David’s Corner: Low GMAT Scores

You can’t get far in any discussion of b-school admissions without someone bringing up GMAT scores. That isn’t surprising. MBAs often look at things in terms of numbers, so it makes sense that applicants would turn to a set of numbers to try to understand their admission chances. And GMAT score ranges are in fact a quick, reasonably valid way to compare the class profiles of different schools.

But things really have gone too far. People talk about GMAT scores as if they were the one thing that makes or breaks your chances of admission to an MBA program. Some applicants are so spooked that they wind up taking the test two, three, or even more times in an attempt to get the ‘right’ number for admission to their targeted schools. I hate to see people do that, especially now that the GMAT costs $250 a pop.

It’s time for reality check.

No reputable business school admits or denies applicants solely on the basis of a GMAT score. Admissions committees look at your scores in the context of all the information presented in your application. Low GMAT scores can be offset by pluses like great application stories, strong résumés, and glowing recommendation letters. High GMAT scores can be offset by negatives like poorly-constructed applicant stories that are chock-full of red flags, weak track records at school and work, lackluster recommendations — or simply by a sense that the candidate, for all his or her strengths, is a poor fit for the school.

I know for a fact that Stanford has turned down several applicants who had perfect GMAT scores. The admissions committee had no doubts about the applicants’ academic potential but thought they were poorly suited for the school. I can’t think of clearer proof that GMAT scores are not the silver bullet that some people say they are.

When someone asks me what to do about a low GMAT score, the first thing I want to know is, “What do you mean by ‘low’?”

Let’s be honest. There’s ‘low’ in the sense that your score is a bit shy of the bottom end of the GMAT range of students admitted to your targeted school last year, and there’s ‘low’ in the sense that your score would make someone laugh out loud.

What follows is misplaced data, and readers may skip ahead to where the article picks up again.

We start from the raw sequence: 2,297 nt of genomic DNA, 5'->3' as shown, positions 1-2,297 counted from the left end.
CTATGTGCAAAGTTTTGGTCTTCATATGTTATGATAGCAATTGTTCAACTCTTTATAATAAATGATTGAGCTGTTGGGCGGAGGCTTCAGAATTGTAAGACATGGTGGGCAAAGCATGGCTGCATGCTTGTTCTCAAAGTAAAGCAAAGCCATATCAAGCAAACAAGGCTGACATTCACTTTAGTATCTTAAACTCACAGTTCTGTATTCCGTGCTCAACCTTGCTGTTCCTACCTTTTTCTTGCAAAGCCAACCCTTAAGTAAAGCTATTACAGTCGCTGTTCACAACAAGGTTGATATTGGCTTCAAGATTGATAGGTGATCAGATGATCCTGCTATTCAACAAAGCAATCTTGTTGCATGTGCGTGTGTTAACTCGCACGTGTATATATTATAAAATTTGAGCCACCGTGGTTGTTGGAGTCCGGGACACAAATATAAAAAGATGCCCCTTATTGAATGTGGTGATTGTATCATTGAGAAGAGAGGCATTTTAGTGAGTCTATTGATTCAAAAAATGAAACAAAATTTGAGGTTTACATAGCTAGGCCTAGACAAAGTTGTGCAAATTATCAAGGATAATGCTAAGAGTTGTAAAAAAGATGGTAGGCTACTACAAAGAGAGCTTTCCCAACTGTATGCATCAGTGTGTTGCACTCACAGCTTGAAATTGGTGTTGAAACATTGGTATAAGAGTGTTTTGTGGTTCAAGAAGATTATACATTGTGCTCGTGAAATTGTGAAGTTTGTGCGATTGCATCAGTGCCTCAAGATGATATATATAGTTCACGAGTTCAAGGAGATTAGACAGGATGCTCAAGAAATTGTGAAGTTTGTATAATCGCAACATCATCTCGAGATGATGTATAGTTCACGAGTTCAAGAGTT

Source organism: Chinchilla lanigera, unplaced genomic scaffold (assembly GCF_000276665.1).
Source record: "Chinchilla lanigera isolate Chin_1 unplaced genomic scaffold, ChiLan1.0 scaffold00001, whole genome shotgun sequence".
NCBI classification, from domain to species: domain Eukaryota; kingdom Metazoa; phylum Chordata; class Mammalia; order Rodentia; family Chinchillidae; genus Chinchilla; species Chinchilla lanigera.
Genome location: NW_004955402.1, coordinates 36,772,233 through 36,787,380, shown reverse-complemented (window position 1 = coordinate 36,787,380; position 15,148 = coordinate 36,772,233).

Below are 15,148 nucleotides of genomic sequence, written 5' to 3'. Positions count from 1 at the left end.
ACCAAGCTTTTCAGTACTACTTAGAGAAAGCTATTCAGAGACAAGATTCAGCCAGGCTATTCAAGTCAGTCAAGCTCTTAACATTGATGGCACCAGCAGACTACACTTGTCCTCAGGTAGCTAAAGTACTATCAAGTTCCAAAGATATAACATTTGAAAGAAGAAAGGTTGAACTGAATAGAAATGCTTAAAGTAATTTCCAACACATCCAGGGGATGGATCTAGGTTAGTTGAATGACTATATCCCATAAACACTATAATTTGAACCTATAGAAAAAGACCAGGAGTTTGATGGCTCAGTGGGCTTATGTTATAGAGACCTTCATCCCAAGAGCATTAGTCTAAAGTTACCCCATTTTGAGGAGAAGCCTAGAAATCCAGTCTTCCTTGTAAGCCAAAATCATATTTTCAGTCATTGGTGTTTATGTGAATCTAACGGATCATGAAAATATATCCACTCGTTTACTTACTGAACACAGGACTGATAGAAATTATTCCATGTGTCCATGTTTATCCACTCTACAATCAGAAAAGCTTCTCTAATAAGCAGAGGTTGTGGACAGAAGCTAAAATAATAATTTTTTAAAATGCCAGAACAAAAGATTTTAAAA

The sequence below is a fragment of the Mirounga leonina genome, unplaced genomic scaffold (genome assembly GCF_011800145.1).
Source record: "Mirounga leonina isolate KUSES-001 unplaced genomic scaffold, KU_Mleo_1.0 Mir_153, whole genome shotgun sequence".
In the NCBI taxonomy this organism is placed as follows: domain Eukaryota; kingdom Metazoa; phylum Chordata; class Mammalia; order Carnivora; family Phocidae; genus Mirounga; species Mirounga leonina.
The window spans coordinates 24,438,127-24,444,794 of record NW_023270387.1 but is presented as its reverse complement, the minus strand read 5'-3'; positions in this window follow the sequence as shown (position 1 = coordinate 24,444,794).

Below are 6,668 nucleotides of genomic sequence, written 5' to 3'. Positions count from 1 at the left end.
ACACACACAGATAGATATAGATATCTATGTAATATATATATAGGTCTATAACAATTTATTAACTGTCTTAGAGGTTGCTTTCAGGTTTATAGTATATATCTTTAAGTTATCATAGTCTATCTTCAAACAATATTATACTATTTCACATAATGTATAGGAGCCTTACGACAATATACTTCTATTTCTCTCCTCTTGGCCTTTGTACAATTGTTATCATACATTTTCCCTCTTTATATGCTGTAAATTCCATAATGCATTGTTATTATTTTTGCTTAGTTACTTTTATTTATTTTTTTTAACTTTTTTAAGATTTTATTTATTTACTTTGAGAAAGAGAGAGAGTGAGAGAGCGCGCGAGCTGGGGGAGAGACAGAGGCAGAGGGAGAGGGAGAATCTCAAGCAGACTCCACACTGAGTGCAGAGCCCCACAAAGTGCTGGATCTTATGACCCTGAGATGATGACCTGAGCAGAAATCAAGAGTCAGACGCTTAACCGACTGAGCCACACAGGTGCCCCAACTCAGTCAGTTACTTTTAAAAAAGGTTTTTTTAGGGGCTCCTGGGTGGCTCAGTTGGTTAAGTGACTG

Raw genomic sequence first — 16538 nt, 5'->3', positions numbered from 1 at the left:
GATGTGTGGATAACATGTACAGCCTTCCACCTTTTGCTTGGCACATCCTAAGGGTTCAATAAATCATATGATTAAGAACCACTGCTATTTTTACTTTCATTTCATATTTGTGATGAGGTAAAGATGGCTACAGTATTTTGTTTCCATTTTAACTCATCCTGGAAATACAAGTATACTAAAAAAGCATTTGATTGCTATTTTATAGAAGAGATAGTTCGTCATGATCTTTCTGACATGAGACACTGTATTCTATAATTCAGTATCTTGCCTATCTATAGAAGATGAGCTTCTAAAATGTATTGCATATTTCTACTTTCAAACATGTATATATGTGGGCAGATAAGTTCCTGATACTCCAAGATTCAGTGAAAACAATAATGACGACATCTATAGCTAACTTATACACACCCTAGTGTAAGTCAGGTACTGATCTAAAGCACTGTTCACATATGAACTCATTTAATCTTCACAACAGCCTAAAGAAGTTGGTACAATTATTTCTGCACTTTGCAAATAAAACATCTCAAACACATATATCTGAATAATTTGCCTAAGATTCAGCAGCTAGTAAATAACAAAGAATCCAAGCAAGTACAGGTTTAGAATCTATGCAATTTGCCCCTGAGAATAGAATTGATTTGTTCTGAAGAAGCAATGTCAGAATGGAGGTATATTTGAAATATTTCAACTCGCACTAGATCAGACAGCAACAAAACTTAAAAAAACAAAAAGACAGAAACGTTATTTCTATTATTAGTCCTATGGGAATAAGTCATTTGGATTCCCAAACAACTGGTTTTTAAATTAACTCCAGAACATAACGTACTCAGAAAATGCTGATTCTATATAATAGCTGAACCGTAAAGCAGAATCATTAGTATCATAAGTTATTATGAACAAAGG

If your score is the second kind of ‘low,’ your problem isn’t whether or not your GMAT performance will limit your chances of being accepted to b-school. Your problem is whether the underlying reasons for your score would sabotage your school performance even if you did get in.

But if your score is the first kind of ‘low’ — respectable, but not quite in the range that students admitted to your targeted school usually achieve — your situation may be quite different.

The diagnostic question to ask yourself is why you didn’t do better on the test. If your score genuinely reflects a shaky grasp of the skills you’ll need in b-school, you should  think about doing some remedial study and think about retaking the GMAT.

That said, my general advice is not to retake the GMAT unless you’re sure you can boost your score by at least 30 points. A smaller improvement won’t have much impact on your admissions chances, and there’s no use banging your head against the wall if you’ve genuinely hit your personal performance plateau. You’d be better off putting your time and effort into other things that can strengthen your candidacy. Remember, the GMAT is just one of several factors that admissions committees use to gauge an applicant’s academic potential, which in any event normally accounts for only 30 to 40 per cent of admissions decisions at the top schools.

But if the reason for a disappointing GMAT score is more along the lines that you hadn’t even looked at a standardized test in 5 years, or that you were working 70 hours a week when you were supposed to be studying, your admissions situation is quite different. If the rest of your application is strong – and if you can persuasively explain the circumstances surrounding your GMAT score – you might be accepted at your targeted school even without retaking the test. It’s certainly worth a try, especially if retaking the GMAT would mean putting your application off to a late round.

Your GMAT score is important enough to your admissions chances to merit a serious effort on your part to prepare for the test and ensure that you get a score that fairly reflects your intellectual abilities and aptitude. But it’s not so important that you should go thousands of dollars into debt taking prep courses, or risk getting fired because you’re using work time to do practice questions, or put the rest of your life on hold while you study for the test. And it’s certainly not so important that you should let a disappointing GMAT score keep you from applying to a program that you know is perfect for you in every way aside from the GMAT range of admitted students.

General advice is not to retake GMAT unless you’re confident you can boost your score by at least 30 points. No use “banging your head against the wall” if you’ve hit your personal plateau. There are other things you can do to boost your candidacy that may be a more efficient use of your time. GMAT is one of the factors used to gauge applicant’s ability to clear the academic qualifications hurdle. The academic qualifications normally account for 30% to 40% of the admissions decision at the top schools.